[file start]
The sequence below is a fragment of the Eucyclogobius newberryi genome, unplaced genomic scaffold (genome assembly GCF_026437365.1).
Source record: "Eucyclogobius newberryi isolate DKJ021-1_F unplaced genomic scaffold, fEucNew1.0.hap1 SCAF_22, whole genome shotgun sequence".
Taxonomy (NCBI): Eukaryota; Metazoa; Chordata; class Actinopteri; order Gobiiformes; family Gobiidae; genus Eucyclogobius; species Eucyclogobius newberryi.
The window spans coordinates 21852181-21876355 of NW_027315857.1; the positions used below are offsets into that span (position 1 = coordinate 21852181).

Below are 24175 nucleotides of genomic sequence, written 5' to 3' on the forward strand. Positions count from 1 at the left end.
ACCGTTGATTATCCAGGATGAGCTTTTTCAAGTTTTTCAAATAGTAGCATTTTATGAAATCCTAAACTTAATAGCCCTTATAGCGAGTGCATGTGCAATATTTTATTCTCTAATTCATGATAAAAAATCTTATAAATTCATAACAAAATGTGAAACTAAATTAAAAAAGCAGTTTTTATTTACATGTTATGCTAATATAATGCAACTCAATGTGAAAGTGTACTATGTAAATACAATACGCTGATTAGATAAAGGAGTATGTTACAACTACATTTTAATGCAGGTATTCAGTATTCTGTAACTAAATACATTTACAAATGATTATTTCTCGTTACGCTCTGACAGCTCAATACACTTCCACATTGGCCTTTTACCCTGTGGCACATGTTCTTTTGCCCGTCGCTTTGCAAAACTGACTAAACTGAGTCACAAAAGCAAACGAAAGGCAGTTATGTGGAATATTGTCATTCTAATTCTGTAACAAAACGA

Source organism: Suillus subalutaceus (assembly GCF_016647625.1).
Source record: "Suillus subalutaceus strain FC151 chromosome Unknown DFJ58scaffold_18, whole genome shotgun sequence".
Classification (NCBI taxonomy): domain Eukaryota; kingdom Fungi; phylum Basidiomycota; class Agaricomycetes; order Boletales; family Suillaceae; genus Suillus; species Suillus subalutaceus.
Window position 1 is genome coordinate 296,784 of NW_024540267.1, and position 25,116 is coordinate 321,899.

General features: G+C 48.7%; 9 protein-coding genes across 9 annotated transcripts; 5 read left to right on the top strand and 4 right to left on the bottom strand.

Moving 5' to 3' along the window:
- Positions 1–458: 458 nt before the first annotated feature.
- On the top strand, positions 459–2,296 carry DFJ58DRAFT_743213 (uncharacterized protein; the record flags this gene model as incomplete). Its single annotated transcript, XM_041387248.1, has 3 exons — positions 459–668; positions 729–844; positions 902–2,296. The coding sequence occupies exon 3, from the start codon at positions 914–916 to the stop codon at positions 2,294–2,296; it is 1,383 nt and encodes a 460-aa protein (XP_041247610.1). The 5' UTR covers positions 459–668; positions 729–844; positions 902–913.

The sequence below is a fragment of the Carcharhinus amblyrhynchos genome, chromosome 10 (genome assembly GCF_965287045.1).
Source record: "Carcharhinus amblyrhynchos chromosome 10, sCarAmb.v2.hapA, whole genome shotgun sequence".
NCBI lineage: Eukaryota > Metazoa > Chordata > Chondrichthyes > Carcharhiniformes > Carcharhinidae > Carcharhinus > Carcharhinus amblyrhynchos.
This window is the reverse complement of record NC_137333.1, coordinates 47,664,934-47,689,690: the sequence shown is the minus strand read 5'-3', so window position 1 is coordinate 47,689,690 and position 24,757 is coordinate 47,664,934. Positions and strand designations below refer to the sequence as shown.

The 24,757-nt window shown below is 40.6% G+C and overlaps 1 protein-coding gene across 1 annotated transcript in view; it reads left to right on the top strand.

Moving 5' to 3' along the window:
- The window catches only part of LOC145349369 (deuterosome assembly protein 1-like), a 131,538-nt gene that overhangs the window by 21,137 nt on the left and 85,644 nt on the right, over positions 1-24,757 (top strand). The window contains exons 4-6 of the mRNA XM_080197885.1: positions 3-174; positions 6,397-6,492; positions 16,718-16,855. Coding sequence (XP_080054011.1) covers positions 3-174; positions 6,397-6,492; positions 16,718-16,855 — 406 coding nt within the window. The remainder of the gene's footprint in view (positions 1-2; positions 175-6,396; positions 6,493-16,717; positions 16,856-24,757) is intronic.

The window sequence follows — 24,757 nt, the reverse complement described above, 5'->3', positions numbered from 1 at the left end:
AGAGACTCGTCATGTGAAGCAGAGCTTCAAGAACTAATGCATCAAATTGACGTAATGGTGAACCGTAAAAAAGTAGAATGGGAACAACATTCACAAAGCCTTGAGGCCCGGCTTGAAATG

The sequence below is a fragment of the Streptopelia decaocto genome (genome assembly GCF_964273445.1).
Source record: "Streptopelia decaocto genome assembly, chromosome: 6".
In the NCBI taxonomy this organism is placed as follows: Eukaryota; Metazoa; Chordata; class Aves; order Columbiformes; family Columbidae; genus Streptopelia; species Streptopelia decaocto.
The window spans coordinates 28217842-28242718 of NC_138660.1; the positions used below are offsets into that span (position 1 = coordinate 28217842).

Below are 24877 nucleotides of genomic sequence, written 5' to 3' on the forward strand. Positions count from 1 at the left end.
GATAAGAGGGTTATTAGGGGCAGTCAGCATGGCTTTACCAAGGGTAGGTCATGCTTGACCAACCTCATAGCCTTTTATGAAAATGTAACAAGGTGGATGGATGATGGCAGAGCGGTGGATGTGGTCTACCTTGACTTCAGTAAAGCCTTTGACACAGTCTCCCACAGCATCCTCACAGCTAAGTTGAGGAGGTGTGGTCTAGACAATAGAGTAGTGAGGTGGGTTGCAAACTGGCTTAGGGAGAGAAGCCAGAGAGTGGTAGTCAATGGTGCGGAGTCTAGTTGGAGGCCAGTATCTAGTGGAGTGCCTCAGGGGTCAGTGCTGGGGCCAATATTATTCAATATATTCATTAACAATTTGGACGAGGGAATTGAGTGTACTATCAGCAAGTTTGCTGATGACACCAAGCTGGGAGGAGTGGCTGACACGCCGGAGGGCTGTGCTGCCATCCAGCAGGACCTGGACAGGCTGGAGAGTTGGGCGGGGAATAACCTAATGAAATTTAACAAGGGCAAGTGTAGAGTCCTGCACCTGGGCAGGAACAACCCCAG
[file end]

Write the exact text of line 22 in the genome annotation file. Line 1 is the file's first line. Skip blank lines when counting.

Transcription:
The window sequence follows — 24,757 nt, the reverse complement described above, 5'->3', positions numbered from 1 at the left end: